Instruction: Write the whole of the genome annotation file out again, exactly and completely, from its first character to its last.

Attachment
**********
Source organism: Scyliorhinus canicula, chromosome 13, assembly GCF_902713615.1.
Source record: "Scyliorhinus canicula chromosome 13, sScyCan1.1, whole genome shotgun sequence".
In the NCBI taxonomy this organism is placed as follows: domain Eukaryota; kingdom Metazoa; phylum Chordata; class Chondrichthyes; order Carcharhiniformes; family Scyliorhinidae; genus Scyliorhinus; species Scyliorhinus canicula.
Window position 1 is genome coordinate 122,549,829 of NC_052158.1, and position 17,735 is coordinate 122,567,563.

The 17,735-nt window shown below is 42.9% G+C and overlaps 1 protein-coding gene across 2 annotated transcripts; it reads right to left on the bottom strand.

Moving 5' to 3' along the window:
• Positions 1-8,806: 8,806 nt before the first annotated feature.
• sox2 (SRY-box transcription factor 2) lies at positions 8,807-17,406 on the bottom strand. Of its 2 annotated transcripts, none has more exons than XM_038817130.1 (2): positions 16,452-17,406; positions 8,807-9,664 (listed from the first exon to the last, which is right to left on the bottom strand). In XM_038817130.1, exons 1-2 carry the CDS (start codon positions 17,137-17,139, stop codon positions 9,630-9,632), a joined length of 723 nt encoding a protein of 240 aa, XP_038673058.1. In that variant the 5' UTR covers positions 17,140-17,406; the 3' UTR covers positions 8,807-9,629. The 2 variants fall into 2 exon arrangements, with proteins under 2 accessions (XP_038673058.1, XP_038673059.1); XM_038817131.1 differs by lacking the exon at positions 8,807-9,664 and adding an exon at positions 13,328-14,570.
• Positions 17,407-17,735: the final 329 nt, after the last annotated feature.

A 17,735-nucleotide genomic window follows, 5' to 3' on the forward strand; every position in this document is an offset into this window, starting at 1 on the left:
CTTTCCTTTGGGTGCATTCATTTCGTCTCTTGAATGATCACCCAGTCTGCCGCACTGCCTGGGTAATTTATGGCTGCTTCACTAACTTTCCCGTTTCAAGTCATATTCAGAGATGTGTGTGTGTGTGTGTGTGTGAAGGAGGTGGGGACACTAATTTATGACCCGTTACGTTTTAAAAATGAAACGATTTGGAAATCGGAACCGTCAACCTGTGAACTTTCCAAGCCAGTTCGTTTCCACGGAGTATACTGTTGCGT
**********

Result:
Source organism: Scyliorhinus canicula, chromosome 13, assembly GCF_902713615.1.
Source record: "Scyliorhinus canicula chromosome 13, sScyCan1.1, whole genome shotgun sequence".
In the NCBI taxonomy this organism is placed as follows: domain Eukaryota; kingdom Metazoa; phylum Chordata; class Chondrichthyes; order Carcharhiniformes; family Scyliorhinidae; genus Scyliorhinus; species Scyliorhinus canicula.
Window position 1 is genome coordinate 122,549,829 of NC_052158.1, and position 17,735 is coordinate 122,567,563.

The 17,735-nt window shown below is 42.9% G+C and overlaps 1 protein-coding gene across 2 annotated transcripts; it reads right to left on the bottom strand.

Moving 5' to 3' along the window:
• Positions 1-8,806: 8,806 nt before the first annotated feature.
• sox2 (SRY-box transcription factor 2) lies at positions 8,807-17,406 on the bottom strand. Of its 2 annotated transcripts, none has more exons than XM_038817130.1 (2): positions 16,452-17,406; positions 8,807-9,664 (listed from the first exon to the last, which is right to left on the bottom strand). In XM_038817130.1, exons 1-2 carry the CDS (start codon positions 17,137-17,139, stop codon positions 9,630-9,632), a joined length of 723 nt encoding a protein of 240 aa, XP_038673058.1. In that variant the 5' UTR covers positions 17,140-17,406; the 3' UTR covers positions 8,807-9,629. The 2 variants fall into 2 exon arrangements, with proteins under 2 accessions (XP_038673058.1, XP_038673059.1); XM_038817131.1 differs by lacking the exon at positions 8,807-9,664 and adding an exon at positions 13,328-14,570.
• Positions 17,407-17,735: the final 329 nt, after the last annotated feature.

A 17,735-nucleotide genomic window follows, 5' to 3' on the forward strand; every position in this document is an offset into this window, starting at 1 on the left:
CTTTCCTTTGGGTGCATTCATTTCGTCTCTTGAATGATCACCCAGTCTGCCGCACTGCCTGGGTAATTTATGGCTGCTTCACTAACTTTCCCGTTTCAAGTCATATTCAGAGATGTGTGTGTGTGTGTGTGTGTGAAGGAGGTGGGGACACTAATTTATGACCCGTTACGTTTTAAAAATGAAACGATTTGGAAATCGGAACCGTCAACCTGTGAACTTTCCAAGCCAGTTCGTTTCCACGGAGTATACTGTTGCGT